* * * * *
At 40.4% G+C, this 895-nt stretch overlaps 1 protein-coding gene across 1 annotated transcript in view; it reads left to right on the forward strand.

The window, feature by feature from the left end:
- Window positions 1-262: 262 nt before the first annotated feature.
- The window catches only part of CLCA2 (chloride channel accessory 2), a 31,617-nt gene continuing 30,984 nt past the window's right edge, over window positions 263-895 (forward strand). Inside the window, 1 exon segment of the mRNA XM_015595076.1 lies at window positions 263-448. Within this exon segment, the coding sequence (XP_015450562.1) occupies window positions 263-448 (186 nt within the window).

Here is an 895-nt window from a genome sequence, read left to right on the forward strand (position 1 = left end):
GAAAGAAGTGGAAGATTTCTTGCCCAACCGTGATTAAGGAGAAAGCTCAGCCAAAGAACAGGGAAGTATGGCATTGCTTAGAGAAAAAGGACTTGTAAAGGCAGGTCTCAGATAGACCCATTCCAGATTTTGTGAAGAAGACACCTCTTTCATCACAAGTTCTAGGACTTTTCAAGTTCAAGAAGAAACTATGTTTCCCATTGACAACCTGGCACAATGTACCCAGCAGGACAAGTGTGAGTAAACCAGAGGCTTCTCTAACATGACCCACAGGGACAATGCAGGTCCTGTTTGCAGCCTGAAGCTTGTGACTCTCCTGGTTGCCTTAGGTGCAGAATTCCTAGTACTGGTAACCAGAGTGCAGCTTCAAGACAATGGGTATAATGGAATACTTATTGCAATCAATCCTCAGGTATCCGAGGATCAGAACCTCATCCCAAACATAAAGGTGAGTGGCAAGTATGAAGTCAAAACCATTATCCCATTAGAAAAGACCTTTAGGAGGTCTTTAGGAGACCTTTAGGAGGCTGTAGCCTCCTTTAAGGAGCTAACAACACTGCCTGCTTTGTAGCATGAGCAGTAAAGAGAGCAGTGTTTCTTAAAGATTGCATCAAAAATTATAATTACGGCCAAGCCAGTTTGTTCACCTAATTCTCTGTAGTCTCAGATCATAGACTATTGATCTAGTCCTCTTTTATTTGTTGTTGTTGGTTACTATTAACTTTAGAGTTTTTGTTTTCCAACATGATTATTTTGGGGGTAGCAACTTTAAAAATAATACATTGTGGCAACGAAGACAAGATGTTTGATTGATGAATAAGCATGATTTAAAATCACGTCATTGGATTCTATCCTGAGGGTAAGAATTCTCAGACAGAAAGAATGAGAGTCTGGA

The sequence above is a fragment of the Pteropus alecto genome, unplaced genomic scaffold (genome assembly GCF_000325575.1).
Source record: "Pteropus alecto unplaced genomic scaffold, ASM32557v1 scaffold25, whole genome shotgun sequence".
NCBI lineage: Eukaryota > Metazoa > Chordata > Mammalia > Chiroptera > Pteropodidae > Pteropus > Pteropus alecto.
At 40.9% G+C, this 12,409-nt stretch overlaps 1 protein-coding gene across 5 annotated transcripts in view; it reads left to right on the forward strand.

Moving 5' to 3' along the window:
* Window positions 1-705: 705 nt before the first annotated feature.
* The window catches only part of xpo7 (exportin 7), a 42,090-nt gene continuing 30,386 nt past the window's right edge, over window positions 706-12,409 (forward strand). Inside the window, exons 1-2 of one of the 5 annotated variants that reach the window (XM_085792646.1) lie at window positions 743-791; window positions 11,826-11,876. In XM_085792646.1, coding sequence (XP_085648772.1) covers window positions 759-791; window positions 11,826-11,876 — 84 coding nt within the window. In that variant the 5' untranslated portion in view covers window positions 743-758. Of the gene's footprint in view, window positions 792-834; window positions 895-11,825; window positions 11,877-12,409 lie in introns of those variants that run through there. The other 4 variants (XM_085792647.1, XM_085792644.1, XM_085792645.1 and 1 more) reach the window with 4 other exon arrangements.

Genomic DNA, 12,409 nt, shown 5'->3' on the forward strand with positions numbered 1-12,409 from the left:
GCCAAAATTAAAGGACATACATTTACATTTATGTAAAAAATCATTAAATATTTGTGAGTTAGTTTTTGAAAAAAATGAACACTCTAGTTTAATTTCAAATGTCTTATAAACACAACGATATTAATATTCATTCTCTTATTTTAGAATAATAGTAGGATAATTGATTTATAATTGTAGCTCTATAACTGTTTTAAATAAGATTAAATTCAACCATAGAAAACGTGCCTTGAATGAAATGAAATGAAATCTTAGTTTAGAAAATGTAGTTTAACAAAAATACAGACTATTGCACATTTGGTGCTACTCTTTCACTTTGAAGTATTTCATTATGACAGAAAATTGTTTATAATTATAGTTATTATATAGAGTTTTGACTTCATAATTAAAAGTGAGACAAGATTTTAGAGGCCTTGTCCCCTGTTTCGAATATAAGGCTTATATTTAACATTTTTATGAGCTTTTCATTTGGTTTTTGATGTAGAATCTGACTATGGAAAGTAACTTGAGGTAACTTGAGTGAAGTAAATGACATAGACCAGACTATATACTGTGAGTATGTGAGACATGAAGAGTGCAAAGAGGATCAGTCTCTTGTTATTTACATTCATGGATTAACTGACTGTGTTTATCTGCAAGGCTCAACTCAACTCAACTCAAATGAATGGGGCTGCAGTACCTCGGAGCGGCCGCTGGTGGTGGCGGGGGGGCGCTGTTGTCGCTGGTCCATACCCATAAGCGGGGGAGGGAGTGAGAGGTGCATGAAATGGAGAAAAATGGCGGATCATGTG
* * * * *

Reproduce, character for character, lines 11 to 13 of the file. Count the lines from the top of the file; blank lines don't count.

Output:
Moving 5' to 3' along the window:
* Window positions 1-705: 705 nt before the first annotated feature.
* The window catches only part of xpo7 (exportin 7), a 42,090-nt gene continuing 30,386 nt past the window's right edge, over window positions 706-12,409 (forward strand). Inside the window, exons 1-2 of one of the 5 annotated variants that reach the window (XM_085792646.1) lie at window positions 743-791; window positions 11,826-11,876. In XM_085792646.1, coding sequence (XP_085648772.1) covers window positions 759-791; window positions 11,826-11,876 — 84 coding nt within the window. In that variant the 5' untranslated portion in view covers window positions 743-758. Of the gene's footprint in view, window positions 792-834; window positions 895-11,825; window positions 11,877-12,409 lie in introns of those variants that run through there. The other 4 variants (XM_085792647.1, XM_085792644.1, XM_085792645.1 and 1 more) reach the window with 4 other exon arrangements.